Also, staff have invested significant time processing FAFSA corrections and providing students with revised notifications.

Due to these delays, Rose-Hulman has allowed students to extend their decision date and several accepted our offer.

Another change has impacted the college as well.

"We have experienced a change from an estimated financial contribution (EFC) to a student aid index (SAI) increase both the number of students with financial need and the amount in which they are eligible to receive from the institution," Bear said.

Ivy Tech Terre Haute

At Ivy Tech, the FAFSA delay "has definitely not been anything like I have seen before," said Julie Wonderlin, Ivy Tech Terre Haute director of financial aid.

Everything has been delayed. In the 25 years she's worked in financial aid, "I've never felt less helpful," she said.

Financial aid couldn't be processed until April and most schools are still working on getting out award notifications, she said.

"It's definitely been a stressful year," she said. "It's a hard year for (high school) seniors."

It could have an impact on enrollment, but because of the community college's lower costs compared to four-year institutions, there may not be as much of an impact, she said.

Last week, she said Ivy Tech is hoping to send out initial award notices by this week or next week.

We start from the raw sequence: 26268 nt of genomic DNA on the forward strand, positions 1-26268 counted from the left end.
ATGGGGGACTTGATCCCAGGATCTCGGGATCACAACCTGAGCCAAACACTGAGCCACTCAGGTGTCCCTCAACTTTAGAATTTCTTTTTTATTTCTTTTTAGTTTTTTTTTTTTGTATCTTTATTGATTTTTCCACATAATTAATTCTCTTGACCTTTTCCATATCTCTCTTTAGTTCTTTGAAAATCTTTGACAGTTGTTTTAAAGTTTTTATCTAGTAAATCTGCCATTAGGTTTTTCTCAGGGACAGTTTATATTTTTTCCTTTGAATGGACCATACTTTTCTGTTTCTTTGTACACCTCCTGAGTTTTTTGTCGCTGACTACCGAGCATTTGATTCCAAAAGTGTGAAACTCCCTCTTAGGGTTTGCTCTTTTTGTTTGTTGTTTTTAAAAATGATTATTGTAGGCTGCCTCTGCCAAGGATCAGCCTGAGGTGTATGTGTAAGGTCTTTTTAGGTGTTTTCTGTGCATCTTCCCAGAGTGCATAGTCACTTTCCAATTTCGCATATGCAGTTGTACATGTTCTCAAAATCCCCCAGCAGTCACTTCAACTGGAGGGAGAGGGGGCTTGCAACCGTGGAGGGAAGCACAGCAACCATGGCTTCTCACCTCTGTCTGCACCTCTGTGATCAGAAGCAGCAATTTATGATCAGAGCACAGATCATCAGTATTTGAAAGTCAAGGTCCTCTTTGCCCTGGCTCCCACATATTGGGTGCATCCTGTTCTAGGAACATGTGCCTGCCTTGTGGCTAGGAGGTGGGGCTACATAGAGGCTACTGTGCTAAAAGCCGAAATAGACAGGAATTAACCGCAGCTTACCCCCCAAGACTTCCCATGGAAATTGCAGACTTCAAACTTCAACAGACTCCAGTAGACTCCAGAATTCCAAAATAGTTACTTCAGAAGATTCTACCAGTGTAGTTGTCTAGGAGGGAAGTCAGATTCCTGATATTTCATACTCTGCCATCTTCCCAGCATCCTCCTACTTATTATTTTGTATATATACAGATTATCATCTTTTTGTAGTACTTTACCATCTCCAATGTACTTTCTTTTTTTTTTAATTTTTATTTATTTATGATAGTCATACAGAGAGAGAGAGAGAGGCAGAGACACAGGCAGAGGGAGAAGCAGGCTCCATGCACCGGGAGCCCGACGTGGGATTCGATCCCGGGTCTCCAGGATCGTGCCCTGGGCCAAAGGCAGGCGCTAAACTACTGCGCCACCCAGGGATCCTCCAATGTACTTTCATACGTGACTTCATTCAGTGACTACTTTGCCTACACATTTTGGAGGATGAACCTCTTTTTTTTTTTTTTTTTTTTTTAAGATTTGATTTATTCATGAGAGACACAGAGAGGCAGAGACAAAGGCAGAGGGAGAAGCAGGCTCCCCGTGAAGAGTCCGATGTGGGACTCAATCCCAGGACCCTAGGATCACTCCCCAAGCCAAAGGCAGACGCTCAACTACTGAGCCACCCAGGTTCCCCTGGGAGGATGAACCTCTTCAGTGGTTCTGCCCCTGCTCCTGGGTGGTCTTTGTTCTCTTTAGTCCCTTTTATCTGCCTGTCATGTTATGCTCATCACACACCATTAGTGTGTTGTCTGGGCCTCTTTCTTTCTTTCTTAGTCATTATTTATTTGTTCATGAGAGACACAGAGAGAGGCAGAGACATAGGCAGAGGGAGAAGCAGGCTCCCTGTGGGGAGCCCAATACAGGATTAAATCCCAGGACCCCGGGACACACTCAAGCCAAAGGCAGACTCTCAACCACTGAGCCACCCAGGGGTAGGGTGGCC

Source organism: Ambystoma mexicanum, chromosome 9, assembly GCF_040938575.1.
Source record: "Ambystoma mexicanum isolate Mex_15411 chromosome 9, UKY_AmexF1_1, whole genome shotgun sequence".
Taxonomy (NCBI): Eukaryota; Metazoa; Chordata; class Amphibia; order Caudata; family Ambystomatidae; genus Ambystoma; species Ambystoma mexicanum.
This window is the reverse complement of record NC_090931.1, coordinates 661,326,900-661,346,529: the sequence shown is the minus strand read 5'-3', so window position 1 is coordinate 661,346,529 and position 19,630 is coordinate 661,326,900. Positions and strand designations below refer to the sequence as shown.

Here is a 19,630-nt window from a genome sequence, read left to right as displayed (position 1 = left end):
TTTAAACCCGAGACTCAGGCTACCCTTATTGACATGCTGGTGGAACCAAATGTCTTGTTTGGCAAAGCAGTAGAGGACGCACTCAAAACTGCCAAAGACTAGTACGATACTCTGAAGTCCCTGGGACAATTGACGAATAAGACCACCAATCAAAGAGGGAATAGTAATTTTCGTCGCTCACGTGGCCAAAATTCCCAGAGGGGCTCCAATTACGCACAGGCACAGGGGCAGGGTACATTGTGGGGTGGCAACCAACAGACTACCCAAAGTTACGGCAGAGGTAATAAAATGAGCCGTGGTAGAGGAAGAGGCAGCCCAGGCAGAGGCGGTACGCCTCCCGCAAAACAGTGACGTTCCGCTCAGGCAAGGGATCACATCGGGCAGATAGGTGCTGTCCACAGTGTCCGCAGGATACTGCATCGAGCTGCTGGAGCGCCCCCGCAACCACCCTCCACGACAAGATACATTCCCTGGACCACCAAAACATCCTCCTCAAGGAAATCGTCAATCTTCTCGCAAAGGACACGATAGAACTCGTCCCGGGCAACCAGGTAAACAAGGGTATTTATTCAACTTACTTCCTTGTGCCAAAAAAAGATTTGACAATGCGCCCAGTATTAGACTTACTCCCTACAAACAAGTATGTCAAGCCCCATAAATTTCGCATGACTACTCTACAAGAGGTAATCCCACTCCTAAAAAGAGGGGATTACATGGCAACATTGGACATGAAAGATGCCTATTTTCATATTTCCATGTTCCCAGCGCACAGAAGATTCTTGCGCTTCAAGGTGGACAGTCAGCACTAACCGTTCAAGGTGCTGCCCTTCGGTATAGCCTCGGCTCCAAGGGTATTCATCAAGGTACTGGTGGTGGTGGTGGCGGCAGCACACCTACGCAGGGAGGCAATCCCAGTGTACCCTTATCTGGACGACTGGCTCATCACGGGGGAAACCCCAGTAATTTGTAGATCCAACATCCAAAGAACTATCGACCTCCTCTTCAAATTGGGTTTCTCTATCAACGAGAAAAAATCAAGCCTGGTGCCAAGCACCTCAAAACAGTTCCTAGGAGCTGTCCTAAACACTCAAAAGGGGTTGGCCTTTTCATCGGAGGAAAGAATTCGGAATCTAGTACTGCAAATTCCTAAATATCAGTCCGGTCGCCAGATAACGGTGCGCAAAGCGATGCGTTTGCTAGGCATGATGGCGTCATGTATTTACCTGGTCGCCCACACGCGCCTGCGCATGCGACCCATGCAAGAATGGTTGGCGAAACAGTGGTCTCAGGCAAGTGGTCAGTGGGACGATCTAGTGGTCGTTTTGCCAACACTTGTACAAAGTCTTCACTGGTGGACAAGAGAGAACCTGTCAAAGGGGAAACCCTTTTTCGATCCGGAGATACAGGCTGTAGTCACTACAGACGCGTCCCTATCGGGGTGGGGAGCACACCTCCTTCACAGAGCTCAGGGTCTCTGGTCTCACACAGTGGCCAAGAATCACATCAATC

"I finally feel like we are moving forward at a much better pace than what we have since October," she said. "We will be working as hard as we can" to encourage students to complete the FAFSA and to help with corrections.

"We're here to help in any way we can," Wonderlin said.

But as of last week, the college hasn't been able to make corrections on their end. "Students can do it from their side ... We need to be in person with that student or do a Zoom call" so students could show Ivy Tech staff where the problems were and Ivy Tech staff could help them navigate it, Wonderlin said.

The Woods

Saint Mary-of-the-Woods College hasn't been spared the impact of the delayed FAFSA rollout.

"It's very disappointing that the Department of Education has put students and colleges in this situation, but we will get through this," said Darla Hopper, interim vice president for enrollment management. "We're all in it together. It's not just one school being affected. We're all pulling together to help each other out."

As of last week, the college was about 98% done with financial aid packages for those students with a FAFSA on file.

But the college also has seen a decrease in filing of FAFSA.

In past years, colleges could help with the correction process as soon as they imported the FAFSAs. But as of last week, DOE had not yet enabled schools to do so, which has been a source of frustration for students, Hopper said.

Officials remain optimistic that enrollment will at least hold steady with last year, and the college has had record enrollments the past two years, said BJ Riley, director of marketing.

Applications are up about 15%, he said. "We believe we will be at least at the point where we were last year with new students."

Hopper noted that the college no longer has priority dates for enrollment. "It's a rolling enrollment date now," she said.

Sue Loughlin can be reached at 812-231-4235 or at sue.loughlin@tribstar.com. Follow Sue on X at @TribStarSue.